Obesity is raising worldwide, increases cardiovascular risk, modifies body composition and organ function, and potentially affects drug's pharmacokinetics and/or pharmacodynamics. OBJECTIVES: To investigate pharmacodynamics of once-daily low-dose aspirin in healthy obese subjects and to assess whether body weight (BW) or body mass index (BMI) would affect aspirin pharmacology. PATIENTS/METHODS: Otherwise healthy, obese (BMI>30kg/m2 ) subjects were studied before and after 3-4 weeks of 100mg once-daily aspirin. Aspirin pharmacodynamics was assessed by serum thromboxane (TX)B2 measured at 4, 24 (i.e. posological interval) and 48 hours after the last witnessed intake; age- and sex-matched non-obese controls were included. A previously-calibrated pharmacokinetic/pharmacodynamic in silico model of aspirin was used to fit serum TXB2 data from obese subjects. At baseline the major urinary TXA2 and prostacyclin metabolites, urinary isoprostane and plasma inflammatory biomarkers were measured. RESULTS: In sixteen obese subjects (47±11 years, BMI 39.4±5.1 kg/m2 ), residual serum TXB2 values between 4 and 48 hours post-aspirin were 3 to 5 folds increased compared to controls. At 24 hours, residual serum TXB2 was log-linearly associated with body size over a wide range of BMI and BW values, without any apparent threshold. The in silico model predicted reduced aspirin bioavailability inversely related to body size and rescued by 200 mg once-daily or 85 mg twice-daily. Baseline urinary TXA2 metabolite, isoprostane and plasma C-reactive protein levels were significantly increased in obese subjects. CONCLUSIONS: Obesity is associated with impaired aspirin responsiveness, largely due to body size. Impaired inhibition of platelet activation by conventional low-dose aspirin may affect antithrombotic efficacy.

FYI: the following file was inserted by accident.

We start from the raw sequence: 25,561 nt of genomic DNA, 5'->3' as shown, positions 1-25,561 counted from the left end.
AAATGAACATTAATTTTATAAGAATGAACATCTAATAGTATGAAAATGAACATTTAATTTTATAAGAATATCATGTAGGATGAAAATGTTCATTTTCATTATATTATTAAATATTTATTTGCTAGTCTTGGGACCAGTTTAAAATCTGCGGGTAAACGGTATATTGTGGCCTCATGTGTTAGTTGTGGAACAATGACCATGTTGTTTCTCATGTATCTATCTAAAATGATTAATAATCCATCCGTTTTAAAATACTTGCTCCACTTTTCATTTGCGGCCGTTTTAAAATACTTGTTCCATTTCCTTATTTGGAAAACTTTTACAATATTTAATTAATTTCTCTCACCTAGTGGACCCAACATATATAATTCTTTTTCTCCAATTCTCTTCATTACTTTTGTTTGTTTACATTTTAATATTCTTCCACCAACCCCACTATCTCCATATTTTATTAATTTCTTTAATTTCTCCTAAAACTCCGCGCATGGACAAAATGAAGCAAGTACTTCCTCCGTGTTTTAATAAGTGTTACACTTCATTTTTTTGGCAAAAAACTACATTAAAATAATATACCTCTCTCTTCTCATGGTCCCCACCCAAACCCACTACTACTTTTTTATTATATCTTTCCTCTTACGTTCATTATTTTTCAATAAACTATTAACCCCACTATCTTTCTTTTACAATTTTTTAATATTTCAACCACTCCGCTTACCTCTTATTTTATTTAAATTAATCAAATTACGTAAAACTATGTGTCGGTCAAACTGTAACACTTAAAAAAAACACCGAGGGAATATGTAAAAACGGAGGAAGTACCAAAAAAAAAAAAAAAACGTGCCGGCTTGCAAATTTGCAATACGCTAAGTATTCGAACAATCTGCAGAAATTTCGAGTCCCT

- body mass index
- thromboxane A2